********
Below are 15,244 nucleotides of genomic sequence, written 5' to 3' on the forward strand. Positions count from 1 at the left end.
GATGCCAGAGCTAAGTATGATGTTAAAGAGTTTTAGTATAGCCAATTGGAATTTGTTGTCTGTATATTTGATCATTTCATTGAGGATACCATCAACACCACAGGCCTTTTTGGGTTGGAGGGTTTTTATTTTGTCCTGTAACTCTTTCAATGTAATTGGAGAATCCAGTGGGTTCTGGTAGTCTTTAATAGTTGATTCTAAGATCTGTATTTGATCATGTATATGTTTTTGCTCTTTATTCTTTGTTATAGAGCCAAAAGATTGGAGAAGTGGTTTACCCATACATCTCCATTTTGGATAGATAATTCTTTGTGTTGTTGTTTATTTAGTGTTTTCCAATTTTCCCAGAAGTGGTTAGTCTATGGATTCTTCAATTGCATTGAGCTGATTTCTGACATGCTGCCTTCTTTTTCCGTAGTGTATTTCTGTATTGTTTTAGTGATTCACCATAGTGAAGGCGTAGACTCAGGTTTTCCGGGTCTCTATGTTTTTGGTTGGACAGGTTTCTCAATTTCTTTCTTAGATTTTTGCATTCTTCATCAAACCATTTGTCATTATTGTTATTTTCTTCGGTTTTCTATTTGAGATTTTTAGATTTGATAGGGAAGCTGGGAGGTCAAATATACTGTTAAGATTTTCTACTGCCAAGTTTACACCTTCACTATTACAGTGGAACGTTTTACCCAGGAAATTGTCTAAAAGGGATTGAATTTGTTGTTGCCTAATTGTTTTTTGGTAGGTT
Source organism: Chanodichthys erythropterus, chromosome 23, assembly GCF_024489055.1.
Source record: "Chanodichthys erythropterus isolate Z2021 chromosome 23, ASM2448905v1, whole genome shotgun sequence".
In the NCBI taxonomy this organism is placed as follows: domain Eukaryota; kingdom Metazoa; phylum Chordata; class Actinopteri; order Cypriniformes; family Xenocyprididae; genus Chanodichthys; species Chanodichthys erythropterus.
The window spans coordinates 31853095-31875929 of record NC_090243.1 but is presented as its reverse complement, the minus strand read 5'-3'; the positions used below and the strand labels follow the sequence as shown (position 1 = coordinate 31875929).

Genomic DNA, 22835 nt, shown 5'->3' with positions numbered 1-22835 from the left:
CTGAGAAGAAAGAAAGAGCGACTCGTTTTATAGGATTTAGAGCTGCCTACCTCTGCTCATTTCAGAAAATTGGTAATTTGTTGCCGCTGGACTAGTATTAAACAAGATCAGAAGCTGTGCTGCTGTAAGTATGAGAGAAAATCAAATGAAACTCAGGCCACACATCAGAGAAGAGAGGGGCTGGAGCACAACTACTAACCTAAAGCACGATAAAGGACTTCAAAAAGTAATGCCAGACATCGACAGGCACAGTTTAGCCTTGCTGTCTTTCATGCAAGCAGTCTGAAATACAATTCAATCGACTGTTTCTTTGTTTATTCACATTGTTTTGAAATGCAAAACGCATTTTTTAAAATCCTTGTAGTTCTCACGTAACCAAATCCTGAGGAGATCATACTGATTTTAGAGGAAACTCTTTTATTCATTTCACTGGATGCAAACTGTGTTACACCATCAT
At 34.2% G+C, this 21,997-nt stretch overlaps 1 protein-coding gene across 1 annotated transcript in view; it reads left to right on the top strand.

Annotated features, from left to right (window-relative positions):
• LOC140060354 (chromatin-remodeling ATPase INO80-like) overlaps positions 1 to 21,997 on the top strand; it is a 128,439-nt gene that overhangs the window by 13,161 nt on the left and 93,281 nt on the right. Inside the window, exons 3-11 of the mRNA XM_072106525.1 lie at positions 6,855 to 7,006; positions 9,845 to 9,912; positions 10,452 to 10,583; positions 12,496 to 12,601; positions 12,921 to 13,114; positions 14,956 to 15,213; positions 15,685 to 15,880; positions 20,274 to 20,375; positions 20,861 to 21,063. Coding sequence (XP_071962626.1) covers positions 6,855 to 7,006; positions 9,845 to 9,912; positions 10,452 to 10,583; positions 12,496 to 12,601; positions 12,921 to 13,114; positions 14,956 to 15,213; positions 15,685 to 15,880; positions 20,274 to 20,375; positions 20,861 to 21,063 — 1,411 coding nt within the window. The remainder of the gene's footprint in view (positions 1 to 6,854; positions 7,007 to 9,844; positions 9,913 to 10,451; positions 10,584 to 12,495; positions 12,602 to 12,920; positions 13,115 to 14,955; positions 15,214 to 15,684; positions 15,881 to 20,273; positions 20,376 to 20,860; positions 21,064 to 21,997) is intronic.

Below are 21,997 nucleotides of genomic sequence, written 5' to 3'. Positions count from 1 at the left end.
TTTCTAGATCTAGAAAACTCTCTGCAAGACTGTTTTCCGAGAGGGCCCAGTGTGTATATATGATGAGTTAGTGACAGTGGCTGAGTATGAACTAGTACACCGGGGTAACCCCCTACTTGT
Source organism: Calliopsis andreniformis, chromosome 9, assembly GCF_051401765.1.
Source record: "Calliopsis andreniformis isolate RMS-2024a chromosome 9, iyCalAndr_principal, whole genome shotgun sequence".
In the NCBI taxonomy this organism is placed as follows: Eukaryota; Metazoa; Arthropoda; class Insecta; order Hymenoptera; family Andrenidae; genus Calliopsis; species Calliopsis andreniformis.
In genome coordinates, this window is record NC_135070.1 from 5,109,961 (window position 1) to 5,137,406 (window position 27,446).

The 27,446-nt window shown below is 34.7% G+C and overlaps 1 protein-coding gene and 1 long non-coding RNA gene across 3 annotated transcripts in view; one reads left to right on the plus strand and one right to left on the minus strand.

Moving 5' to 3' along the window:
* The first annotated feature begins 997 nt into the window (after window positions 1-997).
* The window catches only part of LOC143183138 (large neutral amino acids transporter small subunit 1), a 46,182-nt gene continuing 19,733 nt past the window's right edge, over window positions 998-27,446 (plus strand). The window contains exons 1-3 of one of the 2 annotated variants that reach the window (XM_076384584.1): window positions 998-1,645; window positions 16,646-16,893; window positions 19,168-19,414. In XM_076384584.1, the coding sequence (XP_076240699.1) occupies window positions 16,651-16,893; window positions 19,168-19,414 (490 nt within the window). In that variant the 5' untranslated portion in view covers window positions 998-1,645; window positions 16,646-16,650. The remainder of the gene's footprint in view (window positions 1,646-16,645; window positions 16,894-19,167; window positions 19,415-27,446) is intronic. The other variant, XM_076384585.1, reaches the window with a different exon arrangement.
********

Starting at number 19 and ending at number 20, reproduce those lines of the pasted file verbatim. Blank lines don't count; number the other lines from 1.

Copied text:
Moving 5' to 3' along the window:
* The first annotated feature begins 997 nt into the window (after window positions 1-997).